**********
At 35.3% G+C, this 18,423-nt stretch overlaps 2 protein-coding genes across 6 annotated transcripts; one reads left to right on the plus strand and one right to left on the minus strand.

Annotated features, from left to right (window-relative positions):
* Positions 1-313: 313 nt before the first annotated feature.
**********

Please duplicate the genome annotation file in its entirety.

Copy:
At 35.3% G+C, this 18,423-nt stretch overlaps 2 protein-coding genes across 6 annotated transcripts; one reads left to right on the plus strand and one right to left on the minus strand.

Annotated features, from left to right (window-relative positions):
* Positions 1-313: 313 nt before the first annotated feature.